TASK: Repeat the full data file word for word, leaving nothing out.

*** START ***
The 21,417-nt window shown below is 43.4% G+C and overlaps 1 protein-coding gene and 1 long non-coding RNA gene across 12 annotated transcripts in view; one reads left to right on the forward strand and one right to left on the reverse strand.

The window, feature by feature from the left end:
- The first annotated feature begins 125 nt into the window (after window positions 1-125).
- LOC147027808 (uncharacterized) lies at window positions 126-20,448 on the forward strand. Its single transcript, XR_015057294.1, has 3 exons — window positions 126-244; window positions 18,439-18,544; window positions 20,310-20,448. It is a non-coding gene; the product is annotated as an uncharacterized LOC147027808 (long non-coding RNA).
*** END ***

The 21,417-nt window shown below is 43.4% G+C and overlaps 1 protein-coding gene and 1 long non-coding RNA gene across 12 annotated transcripts in view; one reads left to right on the forward strand and one right to left on the reverse strand.

The window, feature by feature from the left end:
- The first annotated feature begins 125 nt into the window (after window positions 1-125).
- LOC147027808 (uncharacterized) lies at window positions 126-20,448 on the forward strand. Its single transcript, XR_015057294.1, has 3 exons — window positions 126-244; window positions 18,439-18,544; window positions 20,310-20,448. It is a non-coding gene; the product is annotated as an uncharacterized LOC147027808 (long non-coding RNA).